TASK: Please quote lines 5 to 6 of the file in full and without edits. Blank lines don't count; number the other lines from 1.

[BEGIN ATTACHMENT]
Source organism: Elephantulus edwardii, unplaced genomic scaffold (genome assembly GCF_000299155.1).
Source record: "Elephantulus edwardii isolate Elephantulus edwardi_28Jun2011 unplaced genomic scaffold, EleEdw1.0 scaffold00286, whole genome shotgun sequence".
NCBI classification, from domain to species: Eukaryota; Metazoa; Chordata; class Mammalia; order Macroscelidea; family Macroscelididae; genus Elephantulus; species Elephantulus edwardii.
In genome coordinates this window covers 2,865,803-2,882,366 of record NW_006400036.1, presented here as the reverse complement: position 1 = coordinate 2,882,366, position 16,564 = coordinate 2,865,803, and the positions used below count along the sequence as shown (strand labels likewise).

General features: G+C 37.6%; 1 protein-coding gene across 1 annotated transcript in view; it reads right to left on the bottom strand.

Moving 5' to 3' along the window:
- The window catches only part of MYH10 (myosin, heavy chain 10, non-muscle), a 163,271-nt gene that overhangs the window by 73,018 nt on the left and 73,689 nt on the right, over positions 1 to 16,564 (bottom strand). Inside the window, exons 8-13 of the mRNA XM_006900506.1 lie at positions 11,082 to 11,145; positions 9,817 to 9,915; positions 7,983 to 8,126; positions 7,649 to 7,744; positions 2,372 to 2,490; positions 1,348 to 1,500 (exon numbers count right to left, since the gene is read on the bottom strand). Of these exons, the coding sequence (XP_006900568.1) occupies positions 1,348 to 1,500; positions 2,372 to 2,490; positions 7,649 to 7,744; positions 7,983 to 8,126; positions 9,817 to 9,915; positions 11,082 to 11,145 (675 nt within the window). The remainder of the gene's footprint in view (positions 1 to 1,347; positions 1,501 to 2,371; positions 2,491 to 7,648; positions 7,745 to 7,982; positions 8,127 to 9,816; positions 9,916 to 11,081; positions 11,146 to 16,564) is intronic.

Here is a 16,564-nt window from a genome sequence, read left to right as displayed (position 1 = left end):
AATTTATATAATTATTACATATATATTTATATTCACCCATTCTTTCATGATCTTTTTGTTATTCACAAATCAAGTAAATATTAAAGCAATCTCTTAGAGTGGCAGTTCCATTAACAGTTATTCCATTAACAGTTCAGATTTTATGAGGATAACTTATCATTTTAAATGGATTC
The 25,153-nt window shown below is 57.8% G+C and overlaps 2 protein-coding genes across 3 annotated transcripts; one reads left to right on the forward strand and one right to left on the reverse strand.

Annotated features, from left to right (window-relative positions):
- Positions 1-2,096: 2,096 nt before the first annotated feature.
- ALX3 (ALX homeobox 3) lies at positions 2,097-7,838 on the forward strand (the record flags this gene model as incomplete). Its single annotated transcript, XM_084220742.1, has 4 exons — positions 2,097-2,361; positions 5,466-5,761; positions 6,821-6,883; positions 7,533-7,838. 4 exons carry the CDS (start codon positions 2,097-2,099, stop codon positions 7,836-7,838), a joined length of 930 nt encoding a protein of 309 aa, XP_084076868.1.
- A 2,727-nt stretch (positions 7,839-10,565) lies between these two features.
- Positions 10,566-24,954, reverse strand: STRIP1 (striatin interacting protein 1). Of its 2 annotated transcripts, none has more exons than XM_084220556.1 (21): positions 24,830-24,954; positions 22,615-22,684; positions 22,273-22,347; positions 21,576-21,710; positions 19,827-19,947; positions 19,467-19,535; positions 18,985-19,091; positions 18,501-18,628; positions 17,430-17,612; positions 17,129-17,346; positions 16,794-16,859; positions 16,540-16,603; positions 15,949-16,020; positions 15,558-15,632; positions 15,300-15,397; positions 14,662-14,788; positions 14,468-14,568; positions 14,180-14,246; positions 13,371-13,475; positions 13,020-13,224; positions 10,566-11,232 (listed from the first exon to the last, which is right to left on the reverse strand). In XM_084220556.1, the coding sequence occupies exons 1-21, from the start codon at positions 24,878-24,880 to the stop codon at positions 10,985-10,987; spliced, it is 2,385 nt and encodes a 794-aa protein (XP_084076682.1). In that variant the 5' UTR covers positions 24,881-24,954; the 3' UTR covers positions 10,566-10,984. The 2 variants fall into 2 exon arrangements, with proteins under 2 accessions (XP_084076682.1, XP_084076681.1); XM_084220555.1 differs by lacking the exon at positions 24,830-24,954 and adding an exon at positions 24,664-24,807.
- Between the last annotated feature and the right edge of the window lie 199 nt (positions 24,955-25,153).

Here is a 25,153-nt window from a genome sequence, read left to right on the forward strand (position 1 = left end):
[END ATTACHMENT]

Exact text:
General features: G+C 37.6%; 1 protein-coding gene across 1 annotated transcript in view; it reads right to left on the bottom strand.

Moving 5' to 3' along the window: